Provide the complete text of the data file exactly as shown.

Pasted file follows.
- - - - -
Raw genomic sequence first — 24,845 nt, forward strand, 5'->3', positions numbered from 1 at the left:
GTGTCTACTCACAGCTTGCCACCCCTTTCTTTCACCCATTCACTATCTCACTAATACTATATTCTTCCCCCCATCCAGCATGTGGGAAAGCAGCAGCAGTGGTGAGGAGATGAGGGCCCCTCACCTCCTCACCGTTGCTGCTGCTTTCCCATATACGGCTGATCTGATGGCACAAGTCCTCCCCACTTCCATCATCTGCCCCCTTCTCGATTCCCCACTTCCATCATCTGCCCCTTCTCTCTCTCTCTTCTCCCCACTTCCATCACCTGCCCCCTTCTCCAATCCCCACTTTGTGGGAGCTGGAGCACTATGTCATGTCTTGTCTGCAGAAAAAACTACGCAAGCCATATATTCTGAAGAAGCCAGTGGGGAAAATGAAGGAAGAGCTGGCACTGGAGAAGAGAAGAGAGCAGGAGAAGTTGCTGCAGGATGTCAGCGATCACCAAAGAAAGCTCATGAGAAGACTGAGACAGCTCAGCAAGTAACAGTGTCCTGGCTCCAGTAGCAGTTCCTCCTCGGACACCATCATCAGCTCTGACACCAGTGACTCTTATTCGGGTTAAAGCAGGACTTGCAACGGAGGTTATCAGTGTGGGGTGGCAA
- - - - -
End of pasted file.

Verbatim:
Raw genomic sequence first — 24,845 nt, forward strand, 5'->3', positions numbered from 1 at the left:
GTGTCTACTCACAGCTTGCCACCCCTTTCTTTCACCCATTCACTATCTCACTAATACTATATTCTTCCCCCCATCCAGCATGTGGGAAAGCAGCAGCAGTGGTGAGGAGATGAGGGCCCCTCACCTCCTCACCGTTGCTGCTGCTTTCCCATATACGGCTGATCTGATGGCACAAGTCCTCCCCACTTCCATCATCTGCCCCCTTCTCGATTCCCCACTTCCATCATCTGCCCCTTCTCTCTCTCTCTTCTCCCCACTTCCATCACCTGCCCCCTTCTCCAATCCCCACTTTGTGGGAGCTGGAGCACTATGTCATGTCTTGTCTGCAGAAAAAACTACGCAAGCCATATATTCTGAAGAAGCCAGTGGGGAAAATGAAGGAAGAGCTGGCACTGGAGAAGAGAAGAGAGCAGGAGAAGTTGCTGCAGGATGTCAGCGATCACCAAAGAAAGCTCATGAGAAGACTGAGACAGCTCAGCAAGTAACAGTGTCCTGGCTCCAGTAGCAGTTCCTCCTCGGACACCATCATCAGCTCTGACACCAGTGACTCTTATTCGGGTTAAAGCAGGACTTGCAACGGAGGTTATCAGTGTGGGGTGGCAA